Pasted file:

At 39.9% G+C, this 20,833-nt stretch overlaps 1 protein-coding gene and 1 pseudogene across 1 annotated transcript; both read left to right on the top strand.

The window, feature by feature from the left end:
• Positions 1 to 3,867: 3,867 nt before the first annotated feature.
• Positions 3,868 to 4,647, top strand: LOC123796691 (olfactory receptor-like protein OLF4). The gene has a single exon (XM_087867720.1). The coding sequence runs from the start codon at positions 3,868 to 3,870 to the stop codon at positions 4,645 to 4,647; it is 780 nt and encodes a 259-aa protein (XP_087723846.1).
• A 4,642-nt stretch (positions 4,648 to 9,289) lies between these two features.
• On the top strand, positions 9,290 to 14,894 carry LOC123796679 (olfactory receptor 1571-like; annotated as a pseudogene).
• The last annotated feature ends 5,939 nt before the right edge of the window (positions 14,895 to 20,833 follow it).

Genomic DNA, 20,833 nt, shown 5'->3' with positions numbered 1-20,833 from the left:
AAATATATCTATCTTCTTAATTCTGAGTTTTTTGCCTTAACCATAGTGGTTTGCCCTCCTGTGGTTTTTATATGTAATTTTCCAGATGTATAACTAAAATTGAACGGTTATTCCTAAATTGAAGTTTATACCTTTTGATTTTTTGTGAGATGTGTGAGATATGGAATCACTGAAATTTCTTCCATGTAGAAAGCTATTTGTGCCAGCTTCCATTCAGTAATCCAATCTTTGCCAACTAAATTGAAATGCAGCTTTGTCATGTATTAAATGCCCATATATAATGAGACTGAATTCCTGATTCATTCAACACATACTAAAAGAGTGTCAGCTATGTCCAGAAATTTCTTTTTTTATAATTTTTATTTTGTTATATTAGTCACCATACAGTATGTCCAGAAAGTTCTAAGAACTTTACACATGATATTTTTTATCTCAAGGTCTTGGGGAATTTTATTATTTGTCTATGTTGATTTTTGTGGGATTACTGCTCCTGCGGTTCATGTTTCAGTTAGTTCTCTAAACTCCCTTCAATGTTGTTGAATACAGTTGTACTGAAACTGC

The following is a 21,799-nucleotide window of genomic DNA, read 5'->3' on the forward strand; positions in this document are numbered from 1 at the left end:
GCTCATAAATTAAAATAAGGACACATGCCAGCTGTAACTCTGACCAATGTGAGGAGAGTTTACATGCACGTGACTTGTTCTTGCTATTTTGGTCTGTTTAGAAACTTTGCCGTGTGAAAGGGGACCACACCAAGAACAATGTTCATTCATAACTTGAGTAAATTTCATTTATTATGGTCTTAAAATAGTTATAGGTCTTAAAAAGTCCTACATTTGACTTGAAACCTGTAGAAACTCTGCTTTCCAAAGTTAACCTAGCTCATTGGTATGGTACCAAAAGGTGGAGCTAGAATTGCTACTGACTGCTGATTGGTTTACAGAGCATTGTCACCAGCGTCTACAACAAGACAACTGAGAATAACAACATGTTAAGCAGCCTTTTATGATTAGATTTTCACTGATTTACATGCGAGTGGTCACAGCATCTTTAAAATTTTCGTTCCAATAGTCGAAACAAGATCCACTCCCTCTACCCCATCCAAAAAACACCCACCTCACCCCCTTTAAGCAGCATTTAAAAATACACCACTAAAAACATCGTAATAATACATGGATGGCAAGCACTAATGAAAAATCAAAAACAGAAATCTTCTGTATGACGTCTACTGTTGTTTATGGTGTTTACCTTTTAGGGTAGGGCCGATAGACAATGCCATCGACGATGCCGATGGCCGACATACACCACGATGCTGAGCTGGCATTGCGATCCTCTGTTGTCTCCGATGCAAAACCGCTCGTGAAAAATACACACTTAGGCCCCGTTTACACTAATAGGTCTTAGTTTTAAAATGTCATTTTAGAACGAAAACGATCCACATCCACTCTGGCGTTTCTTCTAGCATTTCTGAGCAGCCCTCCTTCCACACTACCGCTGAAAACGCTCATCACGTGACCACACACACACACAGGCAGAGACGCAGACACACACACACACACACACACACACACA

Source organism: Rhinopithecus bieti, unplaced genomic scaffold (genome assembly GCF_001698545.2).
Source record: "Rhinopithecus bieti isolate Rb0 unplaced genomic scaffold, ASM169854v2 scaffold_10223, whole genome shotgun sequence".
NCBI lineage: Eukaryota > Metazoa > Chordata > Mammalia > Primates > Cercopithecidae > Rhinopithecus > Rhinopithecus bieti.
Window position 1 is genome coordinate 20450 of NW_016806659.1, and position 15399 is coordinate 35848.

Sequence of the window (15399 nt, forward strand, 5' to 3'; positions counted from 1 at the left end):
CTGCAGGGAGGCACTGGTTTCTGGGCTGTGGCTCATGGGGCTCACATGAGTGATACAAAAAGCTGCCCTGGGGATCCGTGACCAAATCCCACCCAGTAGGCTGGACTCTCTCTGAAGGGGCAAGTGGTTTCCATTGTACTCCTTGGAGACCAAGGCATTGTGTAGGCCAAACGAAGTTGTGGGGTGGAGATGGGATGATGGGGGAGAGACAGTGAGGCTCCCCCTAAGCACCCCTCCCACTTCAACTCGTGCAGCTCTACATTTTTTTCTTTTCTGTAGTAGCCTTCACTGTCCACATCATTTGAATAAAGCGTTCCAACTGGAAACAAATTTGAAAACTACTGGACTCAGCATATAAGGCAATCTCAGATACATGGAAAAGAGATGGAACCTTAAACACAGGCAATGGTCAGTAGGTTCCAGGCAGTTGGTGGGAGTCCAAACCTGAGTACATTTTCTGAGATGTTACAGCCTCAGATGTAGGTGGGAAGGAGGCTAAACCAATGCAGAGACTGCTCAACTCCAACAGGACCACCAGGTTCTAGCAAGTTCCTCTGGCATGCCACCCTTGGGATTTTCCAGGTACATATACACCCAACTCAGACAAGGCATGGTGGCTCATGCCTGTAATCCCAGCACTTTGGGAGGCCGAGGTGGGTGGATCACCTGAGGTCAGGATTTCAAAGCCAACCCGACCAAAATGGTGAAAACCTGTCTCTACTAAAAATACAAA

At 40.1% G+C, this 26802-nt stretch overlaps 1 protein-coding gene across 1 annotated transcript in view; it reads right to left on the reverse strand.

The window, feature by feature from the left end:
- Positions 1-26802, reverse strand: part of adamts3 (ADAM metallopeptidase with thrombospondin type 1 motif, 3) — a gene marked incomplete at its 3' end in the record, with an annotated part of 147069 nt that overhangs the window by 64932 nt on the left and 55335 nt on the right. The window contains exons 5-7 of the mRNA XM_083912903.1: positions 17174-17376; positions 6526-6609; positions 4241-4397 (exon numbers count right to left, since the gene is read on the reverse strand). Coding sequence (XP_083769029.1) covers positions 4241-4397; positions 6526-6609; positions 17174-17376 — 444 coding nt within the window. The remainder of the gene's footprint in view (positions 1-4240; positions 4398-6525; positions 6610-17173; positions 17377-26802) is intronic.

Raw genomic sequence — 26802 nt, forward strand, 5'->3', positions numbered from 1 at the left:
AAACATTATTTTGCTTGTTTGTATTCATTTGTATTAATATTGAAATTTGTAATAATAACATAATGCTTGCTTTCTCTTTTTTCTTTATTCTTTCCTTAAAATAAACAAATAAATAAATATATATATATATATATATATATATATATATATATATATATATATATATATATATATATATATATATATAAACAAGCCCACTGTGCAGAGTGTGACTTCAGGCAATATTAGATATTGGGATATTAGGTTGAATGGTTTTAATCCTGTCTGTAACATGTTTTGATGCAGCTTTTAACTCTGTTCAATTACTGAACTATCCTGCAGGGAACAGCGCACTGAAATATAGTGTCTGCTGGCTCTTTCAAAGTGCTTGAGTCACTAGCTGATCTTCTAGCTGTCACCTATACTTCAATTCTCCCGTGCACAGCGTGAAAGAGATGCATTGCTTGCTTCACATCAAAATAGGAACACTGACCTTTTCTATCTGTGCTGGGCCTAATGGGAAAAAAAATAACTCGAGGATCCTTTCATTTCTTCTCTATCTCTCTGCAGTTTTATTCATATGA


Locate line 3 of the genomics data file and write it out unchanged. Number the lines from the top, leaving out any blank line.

• Positions 1 to 3,867: 3,867 nt before the first annotated feature.